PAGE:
French Indochina War

The French Indochina War, also called the First Indochina War, was an armed conflict which was fought between the French Far East Expeditionary Corps, led by France, and the communist Viet Minh insurgent guerrilla army, in French Indochina from December 19, 1946, to August 1, 1954. The Far East Expeditionary Corps were French colonial forces which belonged to French Union, supported by Emperor Bao Dai’s Vietnamese National Army. The Viet Minh was a clandestine armed force which was led and commanded by Ho Chí Minh and Vo Nguyen Giap. Although the conflict engulfed the entire country and also extended into the neighboring French Indochina protectorates of Laos and Cambodia, most of the battles were fought in Tonkin in Northern Vietnam.

Following the reoccupation of Indochina by the French following the end of World War II, the area having fallen to the Japanese, the Viet Minh launched a rebellion against the French authority governing the colonies of French Indochina. The first few years of the war involved a low-level rural insurgency against French authority. However, after the Chinese communists reached the Northern border of Vietnam in 1949, the conflict turned into a conventional war between two armies equipped with modern weapons supplied by the United States and the Soviet Union.

French Union forces included colonial troops from the whole former empire (Moroccan, Algerian, Tunisian, Laotian, Cambodian, Vietnamese and Vietnamese ethnic minorities), French professional troops and units of the French Foreign Legion. The use of metropolitan recruits was forbidden by the governments to prevent the war from becoming even more unpopular at home. It was called the “dirty war” (la sale guerre) by supporters of the Left in France and intellectuals (including Sartre) during the Henri Martin Affair in 1950.

Although the strategy of pushing the Viet Minh into attacking a well defended base in a remote part of the country at the end of their logistical trail was validated at the Battle of Na San, the lack of construction materials (especially concrete), tanks (because of lack of road access and difficulty in the jungle terrain), and air cover prevented an effective defense. The decisive battle which practically put an end to the war in Indochina was the Battle of Dien Bien Phu, which was fought in 1954. Other important military operations and battles of the French Indochina War were: the Battle of Cao Bang (1947), Battle of Hoa BinhBattle of Dong Khe, Battle of Mang Yang Pass, Operation Brochet, Operation Camargue, Operation Hirondelle, Operation Mouette, Operation Castor.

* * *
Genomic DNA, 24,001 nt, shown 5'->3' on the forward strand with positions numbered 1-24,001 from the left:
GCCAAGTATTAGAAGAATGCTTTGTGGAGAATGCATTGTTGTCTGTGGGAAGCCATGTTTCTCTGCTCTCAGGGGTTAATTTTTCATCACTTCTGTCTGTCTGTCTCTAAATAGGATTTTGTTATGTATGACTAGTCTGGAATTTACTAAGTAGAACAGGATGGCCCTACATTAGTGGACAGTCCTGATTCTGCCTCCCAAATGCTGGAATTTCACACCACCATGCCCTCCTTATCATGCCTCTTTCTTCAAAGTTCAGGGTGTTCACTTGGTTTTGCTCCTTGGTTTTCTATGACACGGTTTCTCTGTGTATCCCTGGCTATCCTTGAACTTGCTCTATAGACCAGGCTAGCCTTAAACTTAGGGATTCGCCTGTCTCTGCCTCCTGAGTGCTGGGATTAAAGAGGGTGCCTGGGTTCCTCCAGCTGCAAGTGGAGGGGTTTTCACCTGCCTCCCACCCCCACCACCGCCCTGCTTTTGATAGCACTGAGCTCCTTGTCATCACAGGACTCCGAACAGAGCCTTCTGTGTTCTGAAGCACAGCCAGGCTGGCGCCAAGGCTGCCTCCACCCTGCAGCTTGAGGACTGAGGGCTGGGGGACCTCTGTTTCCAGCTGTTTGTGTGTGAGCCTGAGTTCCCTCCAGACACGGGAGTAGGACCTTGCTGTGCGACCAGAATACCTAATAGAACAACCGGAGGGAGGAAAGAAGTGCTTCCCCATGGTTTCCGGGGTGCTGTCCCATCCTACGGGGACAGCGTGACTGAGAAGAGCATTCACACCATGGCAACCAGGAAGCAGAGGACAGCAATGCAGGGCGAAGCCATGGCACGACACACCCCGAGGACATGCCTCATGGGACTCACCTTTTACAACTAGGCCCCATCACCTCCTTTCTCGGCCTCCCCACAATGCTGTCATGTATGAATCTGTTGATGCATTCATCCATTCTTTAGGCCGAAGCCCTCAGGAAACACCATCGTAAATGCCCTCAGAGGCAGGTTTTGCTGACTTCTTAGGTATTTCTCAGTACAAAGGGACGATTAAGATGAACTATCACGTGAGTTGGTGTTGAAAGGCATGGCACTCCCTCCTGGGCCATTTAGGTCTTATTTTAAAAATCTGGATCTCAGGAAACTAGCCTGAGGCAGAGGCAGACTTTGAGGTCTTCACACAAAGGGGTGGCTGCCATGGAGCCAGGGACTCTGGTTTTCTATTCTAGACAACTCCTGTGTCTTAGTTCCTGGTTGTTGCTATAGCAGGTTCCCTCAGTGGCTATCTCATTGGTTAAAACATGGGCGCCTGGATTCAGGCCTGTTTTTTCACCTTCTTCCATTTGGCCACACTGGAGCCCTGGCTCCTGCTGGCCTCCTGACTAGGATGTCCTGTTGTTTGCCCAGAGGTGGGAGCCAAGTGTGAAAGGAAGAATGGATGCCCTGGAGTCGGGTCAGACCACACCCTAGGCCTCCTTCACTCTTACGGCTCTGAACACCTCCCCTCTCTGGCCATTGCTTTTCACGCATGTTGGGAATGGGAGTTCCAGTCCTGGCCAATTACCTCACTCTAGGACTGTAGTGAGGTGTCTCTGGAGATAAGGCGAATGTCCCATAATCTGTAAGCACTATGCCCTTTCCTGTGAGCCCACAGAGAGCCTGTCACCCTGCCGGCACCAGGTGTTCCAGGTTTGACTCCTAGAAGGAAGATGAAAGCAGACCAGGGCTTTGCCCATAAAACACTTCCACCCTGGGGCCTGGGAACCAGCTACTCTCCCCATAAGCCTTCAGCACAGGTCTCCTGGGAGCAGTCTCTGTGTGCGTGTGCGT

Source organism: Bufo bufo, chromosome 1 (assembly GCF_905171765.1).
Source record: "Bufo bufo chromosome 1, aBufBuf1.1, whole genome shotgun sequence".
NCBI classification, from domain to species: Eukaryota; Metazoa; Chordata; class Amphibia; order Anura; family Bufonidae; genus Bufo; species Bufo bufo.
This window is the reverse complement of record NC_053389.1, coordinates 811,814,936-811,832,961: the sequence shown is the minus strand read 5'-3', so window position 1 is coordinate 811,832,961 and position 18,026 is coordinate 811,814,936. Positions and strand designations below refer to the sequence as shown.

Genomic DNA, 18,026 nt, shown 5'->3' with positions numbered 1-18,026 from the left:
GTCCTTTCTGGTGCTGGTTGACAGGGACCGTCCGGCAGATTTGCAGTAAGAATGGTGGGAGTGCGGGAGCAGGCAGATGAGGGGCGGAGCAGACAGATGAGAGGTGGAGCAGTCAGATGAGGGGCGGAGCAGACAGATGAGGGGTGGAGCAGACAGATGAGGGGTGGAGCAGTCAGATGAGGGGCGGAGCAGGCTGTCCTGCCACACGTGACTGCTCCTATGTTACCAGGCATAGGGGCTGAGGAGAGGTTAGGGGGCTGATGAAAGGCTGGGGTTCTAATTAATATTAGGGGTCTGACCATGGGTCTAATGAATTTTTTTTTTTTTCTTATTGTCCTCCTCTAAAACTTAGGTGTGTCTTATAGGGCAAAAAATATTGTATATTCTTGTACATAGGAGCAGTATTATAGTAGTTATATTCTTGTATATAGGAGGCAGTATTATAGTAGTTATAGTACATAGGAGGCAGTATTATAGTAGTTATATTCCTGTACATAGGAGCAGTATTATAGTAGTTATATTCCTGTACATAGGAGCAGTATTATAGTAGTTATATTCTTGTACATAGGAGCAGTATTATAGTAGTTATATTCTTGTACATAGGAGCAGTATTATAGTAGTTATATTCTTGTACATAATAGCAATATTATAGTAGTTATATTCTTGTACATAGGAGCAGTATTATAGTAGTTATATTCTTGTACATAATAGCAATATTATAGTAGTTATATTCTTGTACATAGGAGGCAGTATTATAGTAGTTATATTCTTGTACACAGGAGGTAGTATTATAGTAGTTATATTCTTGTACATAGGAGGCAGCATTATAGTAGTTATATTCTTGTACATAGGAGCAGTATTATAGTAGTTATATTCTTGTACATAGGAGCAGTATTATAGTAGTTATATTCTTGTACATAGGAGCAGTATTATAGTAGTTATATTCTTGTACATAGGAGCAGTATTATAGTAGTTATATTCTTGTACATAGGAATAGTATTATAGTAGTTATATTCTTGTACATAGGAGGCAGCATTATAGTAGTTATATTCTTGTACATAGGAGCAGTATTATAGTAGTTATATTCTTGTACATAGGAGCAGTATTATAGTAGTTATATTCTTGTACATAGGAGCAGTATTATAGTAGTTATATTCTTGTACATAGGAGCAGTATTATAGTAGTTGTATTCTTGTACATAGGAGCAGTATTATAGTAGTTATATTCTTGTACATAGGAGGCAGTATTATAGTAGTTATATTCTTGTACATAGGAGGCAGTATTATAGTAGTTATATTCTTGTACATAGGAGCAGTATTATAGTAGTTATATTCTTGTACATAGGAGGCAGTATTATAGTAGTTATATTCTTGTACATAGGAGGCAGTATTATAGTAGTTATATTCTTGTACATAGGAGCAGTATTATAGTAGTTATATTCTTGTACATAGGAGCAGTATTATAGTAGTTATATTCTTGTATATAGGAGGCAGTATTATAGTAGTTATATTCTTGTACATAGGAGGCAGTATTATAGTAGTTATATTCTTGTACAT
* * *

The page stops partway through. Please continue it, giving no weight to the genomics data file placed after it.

After the war, the Geneva Conference on July 21, 1954, made a provisional division of Vietnam at the 17th parallel, with control of the north given to the Viet Minh as the Democratic Republic of Vietnam under Ho Chi Minh, and the south becoming the State of Vietnam under Emperor Bao Ðai, in order to prevent Ho Chi Minh from gaining control of the entire country. A year later, Bao Dai would be deposed by his prime minister, Ngo Dinh Diem, creating the Republic of Vietnam. Ho Chi Minh’s refusal to enter into negotiations with south Vietnam about holding nationwide elections in 1956, as had been stipulated by the Geneva Conference, would eventually lead to the Vietnam War.

Weapons used in the French Indochina War

The weapons used by both the French Far East Expeditionary Corps and the French Foreign Legion units during the First Indochina War were practically American World War II Weapons, which were also used in the Korean War. French infantry elements used the M1 Garand, the BAR (Browning Automatic Rifle), the Thompson submachine gun, the French FM 24/29 light machine gun (FM: fusil mitrailleur), and the French MAS-36 bolt-action rifle for the snipers. The artillery consisted of French 150mm and 155mm howitzers, and US M101 howitzers, which fired 105 mm high explosive (HE) semi-fixed ammunition and had a maximum range of 7 miles. The most important armored vehicle which the French Army deployed in Indochina was the US M24 Chaffee tank.

At the beginning of the armed conflict the Viet Minh troops used both old French and Japanese rifles such as the Lebel M1886 and the MAS-36 rifles (French), and the Arisaka rifle (Japanese). However, by 1949, the Viet Minh began to be supplied with the Soviet SVT-40 semi-automatic rifles which they obtained via China; and by 1954, at the Battle of Dien Bien Phu, the communist forces were already using the AK 47 assault rifle. The Viet Minh artillery units used the Soviet 152 mm howitzer-gun M1937, and at Dien Bien Phu they deployed 140 field howitzers, 50 heavy mortars, 70-80 recoilless guns, 36 anti-aircraft guns, and 12 Soviet made Katyusha rocket launchers.

French Indochina War (Video)

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Thor is Carlos Benito Camacho, the manager and writer of this blog.

3 thoughts on “French Indochina War”

  1. At the end of the Burma Campaign I was posted to French Indo China and was surprised to be saluted by a group of Japanese troops who had not been repatriated .I was a lowly ranking Wireless operator in the RAF.Along with a unit of wireless operators we worked on Saigon airport.We saw the invasion of the French troops and had to parade with them in front of Emperor Bao Dai . I was stationed in Saigon for over a year in a college along with 20 other operators.We witnessed the start of the vietminh activities in their pursuit of independence which led to the deaths of thousands.No mention in the press of our presence has ever been acknowledged.

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